I watch The Thing movie every couple of months at least…I guess it was just the right time. I felt really inspired about the movie and revisiting the lyrics I wrote. With any lyrics I’m really into, I dive in head-first and keep going until I have them done, at least to my satisfaction. That’s basically how the lyrics to “Mutilated and Assimilated” came out – I just finally took hold of that idea and that concept. And I wanted to do it right – I really wanted to convey the horror and the storyline of The Thing. I wanted to do something that would pay tribute – I pay tribute a lot, it seems like in various forms, to John Carpenter.
In this instance, I wanted to pay tribute to him for his creation – this movie is so amazing on so many levels. From the story to the horror to the paranoia that runs throughout the film, to the practical effects of Rob Bottin that are, to this day, untouchable. The score of the movie – the whole thing is just terrifying and so original. So writing lyrics to salute that movie, I wanted to do it the right way and I think I did. Sometimes when you want to do things the right way, it takes time and you just have to do it when the moment is right for you.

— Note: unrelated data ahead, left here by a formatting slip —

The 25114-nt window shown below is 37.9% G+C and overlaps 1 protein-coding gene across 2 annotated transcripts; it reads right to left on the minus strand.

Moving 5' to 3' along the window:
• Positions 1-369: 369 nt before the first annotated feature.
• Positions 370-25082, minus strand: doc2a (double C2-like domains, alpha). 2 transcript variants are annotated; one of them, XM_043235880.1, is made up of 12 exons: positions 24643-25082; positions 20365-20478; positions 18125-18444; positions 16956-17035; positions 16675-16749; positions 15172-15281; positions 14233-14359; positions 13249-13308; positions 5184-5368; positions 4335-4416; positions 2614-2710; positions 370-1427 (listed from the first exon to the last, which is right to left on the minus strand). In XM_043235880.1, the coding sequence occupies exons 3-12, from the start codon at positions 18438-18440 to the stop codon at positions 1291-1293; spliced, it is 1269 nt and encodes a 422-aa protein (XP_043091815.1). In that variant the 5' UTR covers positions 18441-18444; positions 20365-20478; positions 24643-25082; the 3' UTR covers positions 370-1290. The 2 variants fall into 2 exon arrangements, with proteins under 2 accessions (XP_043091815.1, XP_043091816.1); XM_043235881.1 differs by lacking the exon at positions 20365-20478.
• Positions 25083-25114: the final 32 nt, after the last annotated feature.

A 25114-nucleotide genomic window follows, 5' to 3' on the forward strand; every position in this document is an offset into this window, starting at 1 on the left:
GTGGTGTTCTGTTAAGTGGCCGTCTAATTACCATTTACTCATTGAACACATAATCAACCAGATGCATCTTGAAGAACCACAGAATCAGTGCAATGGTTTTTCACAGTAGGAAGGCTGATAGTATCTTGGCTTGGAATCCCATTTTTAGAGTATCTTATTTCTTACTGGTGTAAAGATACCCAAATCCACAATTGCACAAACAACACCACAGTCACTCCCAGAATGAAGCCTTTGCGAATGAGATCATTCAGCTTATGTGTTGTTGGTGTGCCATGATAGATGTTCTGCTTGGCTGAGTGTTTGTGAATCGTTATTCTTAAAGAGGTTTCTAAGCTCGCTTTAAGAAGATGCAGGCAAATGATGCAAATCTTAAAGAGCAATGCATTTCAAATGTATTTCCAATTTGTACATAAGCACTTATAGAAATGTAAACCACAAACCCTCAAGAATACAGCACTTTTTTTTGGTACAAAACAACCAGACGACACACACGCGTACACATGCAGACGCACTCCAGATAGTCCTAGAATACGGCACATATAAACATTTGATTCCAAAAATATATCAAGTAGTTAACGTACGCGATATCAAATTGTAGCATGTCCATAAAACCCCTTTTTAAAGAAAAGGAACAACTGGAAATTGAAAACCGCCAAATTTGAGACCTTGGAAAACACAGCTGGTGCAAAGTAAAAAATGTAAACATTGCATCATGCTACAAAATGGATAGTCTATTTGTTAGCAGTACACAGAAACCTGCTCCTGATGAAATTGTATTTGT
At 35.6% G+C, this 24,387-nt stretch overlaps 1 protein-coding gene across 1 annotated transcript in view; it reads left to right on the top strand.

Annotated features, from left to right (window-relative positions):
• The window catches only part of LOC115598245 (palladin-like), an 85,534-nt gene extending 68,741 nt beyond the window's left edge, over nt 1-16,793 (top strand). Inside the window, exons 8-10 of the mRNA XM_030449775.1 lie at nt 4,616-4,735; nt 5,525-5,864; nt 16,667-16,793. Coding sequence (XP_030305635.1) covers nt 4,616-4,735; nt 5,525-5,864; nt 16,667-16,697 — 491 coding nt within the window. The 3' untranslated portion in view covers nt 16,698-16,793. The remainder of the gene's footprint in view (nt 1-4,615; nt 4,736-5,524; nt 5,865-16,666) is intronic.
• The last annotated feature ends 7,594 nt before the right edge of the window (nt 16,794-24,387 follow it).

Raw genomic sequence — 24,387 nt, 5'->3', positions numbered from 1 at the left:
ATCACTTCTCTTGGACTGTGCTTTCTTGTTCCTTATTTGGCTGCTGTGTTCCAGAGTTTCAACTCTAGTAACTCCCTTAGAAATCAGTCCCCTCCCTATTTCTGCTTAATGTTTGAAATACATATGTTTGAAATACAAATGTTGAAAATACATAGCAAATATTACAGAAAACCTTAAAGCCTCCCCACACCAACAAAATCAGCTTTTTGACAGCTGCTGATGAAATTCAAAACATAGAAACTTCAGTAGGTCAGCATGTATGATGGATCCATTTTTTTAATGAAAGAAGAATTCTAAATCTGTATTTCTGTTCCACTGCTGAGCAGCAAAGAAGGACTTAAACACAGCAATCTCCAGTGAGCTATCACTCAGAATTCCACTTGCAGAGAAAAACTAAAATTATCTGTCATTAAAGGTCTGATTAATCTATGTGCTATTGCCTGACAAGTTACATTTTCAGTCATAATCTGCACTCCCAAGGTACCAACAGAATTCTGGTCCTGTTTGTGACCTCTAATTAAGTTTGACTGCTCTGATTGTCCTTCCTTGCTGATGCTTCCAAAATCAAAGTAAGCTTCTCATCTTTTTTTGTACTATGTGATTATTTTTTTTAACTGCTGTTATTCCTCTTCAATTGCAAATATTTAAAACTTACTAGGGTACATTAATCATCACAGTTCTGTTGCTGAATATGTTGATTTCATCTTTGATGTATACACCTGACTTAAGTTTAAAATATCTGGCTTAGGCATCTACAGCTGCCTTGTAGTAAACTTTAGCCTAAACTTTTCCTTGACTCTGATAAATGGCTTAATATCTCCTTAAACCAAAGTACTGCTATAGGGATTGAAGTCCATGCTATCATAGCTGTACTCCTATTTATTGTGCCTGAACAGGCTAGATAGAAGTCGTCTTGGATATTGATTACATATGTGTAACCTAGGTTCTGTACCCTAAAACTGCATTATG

Dead Rhetoric: One thing I’ve noticed since the band has come back, with social media, is that you are very appreciative of your fans. There are all those Broken Hope fan appreciate posts that you’ve done over the years – how much of an impact do you think that has…getting that extra connection to the fan-base?
Wagner: I know that any fan recognition that I’ve given and experienced back from fans has been wonderful. I guess, to back up, I’m a music fan…I still have my heroes and bands that I love and admire. I know what it means to be a fan of music and what that band I love means to me. My mindset is like this – sometimes I find it fucking weird, it sounds funny, that I make music that people really like around the world. There are some people that definitely hate our music [laughs] and don’t like what I do, but I don’t let that bother me. It’s the people that really love and appreciate our music that blow me away, and I can’t believe people love our music so much in certain parts of the world.